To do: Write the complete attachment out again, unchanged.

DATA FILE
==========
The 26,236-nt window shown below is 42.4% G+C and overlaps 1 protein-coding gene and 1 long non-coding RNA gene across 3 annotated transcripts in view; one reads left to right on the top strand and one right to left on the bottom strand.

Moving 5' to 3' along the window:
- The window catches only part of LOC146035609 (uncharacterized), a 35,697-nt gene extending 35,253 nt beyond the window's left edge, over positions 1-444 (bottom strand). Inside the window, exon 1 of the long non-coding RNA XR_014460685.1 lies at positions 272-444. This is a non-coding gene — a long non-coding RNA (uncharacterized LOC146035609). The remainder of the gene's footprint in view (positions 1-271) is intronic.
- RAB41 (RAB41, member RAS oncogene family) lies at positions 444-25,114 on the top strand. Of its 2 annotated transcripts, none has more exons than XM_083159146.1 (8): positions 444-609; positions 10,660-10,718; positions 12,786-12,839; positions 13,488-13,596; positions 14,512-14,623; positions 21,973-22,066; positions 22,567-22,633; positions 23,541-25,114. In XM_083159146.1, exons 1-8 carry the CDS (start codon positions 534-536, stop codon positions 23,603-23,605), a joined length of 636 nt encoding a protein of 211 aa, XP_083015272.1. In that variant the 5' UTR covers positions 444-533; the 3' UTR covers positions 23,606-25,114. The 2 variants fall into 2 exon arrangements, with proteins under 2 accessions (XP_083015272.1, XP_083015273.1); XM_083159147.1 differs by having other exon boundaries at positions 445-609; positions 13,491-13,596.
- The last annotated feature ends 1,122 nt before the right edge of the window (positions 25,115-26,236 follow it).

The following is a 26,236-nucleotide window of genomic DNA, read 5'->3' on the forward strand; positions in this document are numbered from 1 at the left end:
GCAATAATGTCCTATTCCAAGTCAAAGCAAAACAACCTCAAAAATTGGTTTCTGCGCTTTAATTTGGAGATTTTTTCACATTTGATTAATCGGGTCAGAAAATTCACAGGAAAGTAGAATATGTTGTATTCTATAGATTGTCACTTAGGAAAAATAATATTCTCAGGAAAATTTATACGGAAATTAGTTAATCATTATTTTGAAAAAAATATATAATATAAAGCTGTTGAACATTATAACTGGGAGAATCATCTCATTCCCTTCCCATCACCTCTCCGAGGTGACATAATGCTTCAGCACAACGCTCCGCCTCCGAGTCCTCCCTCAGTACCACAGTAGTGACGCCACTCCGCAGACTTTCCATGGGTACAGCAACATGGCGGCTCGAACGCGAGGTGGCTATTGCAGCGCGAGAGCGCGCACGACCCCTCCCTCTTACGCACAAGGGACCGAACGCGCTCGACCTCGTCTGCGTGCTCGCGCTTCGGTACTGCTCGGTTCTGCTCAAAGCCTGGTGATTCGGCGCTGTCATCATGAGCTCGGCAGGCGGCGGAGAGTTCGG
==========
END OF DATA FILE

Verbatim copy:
The 26,236-nt window shown below is 42.4% G+C and overlaps 1 protein-coding gene and 1 long non-coding RNA gene across 3 annotated transcripts in view; one reads left to right on the top strand and one right to left on the bottom strand.

Moving 5' to 3' along the window:
- The window catches only part of LOC146035609 (uncharacterized), a 35,697-nt gene extending 35,253 nt beyond the window's left edge, over positions 1-444 (bottom strand). Inside the window, exon 1 of the long non-coding RNA XR_014460685.1 lies at positions 272-444. This is a non-coding gene — a long non-coding RNA (uncharacterized LOC146035609). The remainder of the gene's footprint in view (positions 1-271) is intronic.
- RAB41 (RAB41, member RAS oncogene family) lies at positions 444-25,114 on the top strand. Of its 2 annotated transcripts, none has more exons than XM_083159146.1 (8): positions 444-609; positions 10,660-10,718; positions 12,786-12,839; positions 13,488-13,596; positions 14,512-14,623; positions 21,973-22,066; positions 22,567-22,633; positions 23,541-25,114. In XM_083159146.1, exons 1-8 carry the CDS (start codon positions 534-536, stop codon positions 23,603-23,605), a joined length of 636 nt encoding a protein of 211 aa, XP_083015272.1. In that variant the 5' UTR covers positions 444-533; the 3' UTR covers positions 23,606-25,114. The 2 variants fall into 2 exon arrangements, with proteins under 2 accessions (XP_083015272.1, XP_083015273.1); XM_083159147.1 differs by having other exon boundaries at positions 445-609; positions 13,491-13,596.
- The last annotated feature ends 1,122 nt before the right edge of the window (positions 25,115-26,236 follow it).

The following is a 26,236-nucleotide window of genomic DNA, read 5'->3' on the forward strand; positions in this document are numbered from 1 at the left end:
GCAATAATGTCCTATTCCAAGTCAAAGCAAAACAACCTCAAAAATTGGTTTCTGCGCTTTAATTTGGAGATTTTTTCACATTTGATTAATCGGGTCAGAAAATTCACAGGAAAGTAGAATATGTTGTATTCTATAGATTGTCACTTAGGAAAAATAATATTCTCAGGAAAATTTATACGGAAATTAGTTAATCATTATTTTGAAAAAAATATATAATATAAAGCTGTTGAACATTATAACTGGGAGAATCATCTCATTCCCTTCCCATCACCTCTCCGAGGTGACATAATGCTTCAGCACAACGCTCCGCCTCCGAGTCCTCCCTCAGTACCACAGTAGTGACGCCACTCCGCAGACTTTCCATGGGTACAGCAACATGGCGGCTCGAACGCGAGGTGGCTATTGCAGCGCGAGAGCGCGCACGACCCCTCCCTCTTACGCACAAGGGACCGAACGCGCTCGACCTCGTCTGCGTGCTCGCGCTTCGGTACTGCTCGGTTCTGCTCAAAGCCTGGTGATTCGGCGCTGTCATCATGAGCTCGGCAGGCGGCGGAGAGTTCGG